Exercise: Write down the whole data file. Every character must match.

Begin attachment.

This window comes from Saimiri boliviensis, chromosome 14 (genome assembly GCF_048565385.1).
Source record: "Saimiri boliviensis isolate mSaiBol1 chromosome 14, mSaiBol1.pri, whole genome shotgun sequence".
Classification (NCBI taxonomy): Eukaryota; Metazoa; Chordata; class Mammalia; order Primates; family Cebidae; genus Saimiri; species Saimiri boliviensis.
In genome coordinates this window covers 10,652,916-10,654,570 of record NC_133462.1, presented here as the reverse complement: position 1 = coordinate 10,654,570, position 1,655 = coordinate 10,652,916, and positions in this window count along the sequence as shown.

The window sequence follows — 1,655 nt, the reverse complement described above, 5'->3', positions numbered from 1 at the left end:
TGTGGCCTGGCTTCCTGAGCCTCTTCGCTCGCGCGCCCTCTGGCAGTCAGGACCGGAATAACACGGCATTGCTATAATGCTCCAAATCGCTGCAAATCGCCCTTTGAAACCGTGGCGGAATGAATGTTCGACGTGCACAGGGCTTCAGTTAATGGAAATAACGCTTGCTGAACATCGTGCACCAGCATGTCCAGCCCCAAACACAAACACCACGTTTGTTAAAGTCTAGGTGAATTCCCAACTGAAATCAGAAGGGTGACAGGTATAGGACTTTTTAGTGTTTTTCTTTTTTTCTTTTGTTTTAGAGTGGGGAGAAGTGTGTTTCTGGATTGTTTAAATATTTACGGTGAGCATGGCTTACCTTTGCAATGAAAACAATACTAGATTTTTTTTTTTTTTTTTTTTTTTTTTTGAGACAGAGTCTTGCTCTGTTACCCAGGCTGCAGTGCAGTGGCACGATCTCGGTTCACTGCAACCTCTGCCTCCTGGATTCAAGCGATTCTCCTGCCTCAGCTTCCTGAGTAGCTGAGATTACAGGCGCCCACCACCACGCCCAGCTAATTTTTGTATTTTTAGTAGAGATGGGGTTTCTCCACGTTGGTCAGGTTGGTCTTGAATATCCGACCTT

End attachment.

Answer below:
This window comes from Saimiri boliviensis, chromosome 14 (genome assembly GCF_048565385.1).
Source record: "Saimiri boliviensis isolate mSaiBol1 chromosome 14, mSaiBol1.pri, whole genome shotgun sequence".
Classification (NCBI taxonomy): Eukaryota; Metazoa; Chordata; class Mammalia; order Primates; family Cebidae; genus Saimiri; species Saimiri boliviensis.
In genome coordinates this window covers 10,652,916-10,654,570 of record NC_133462.1, presented here as the reverse complement: position 1 = coordinate 10,654,570, position 1,655 = coordinate 10,652,916, and positions in this window count along the sequence as shown.

The window sequence follows — 1,655 nt, the reverse complement described above, 5'->3', positions numbered from 1 at the left end:
TGTGGCCTGGCTTCCTGAGCCTCTTCGCTCGCGCGCCCTCTGGCAGTCAGGACCGGAATAACACGGCATTGCTATAATGCTCCAAATCGCTGCAAATCGCCCTTTGAAACCGTGGCGGAATGAATGTTCGACGTGCACAGGGCTTCAGTTAATGGAAATAACGCTTGCTGAACATCGTGCACCAGCATGTCCAGCCCCAAACACAAACACCACGTTTGTTAAAGTCTAGGTGAATTCCCAACTGAAATCAGAAGGGTGACAGGTATAGGACTTTTTAGTGTTTTTCTTTTTTTCTTTTGTTTTAGAGTGGGGAGAAGTGTGTTTCTGGATTGTTTAAATATTTACGGTGAGCATGGCTTACCTTTGCAATGAAAACAATACTAGATTTTTTTTTTTTTTTTTTTTTTTTTTTGAGACAGAGTCTTGCTCTGTTACCCAGGCTGCAGTGCAGTGGCACGATCTCGGTTCACTGCAACCTCTGCCTCCTGGATTCAAGCGATTCTCCTGCCTCAGCTTCCTGAGTAGCTGAGATTACAGGCGCCCACCACCACGCCCAGCTAATTTTTGTATTTTTAGTAGAGATGGGGTTTCTCCACGTTGGTCAGGTTGGTCTTGAATATCCGACCTT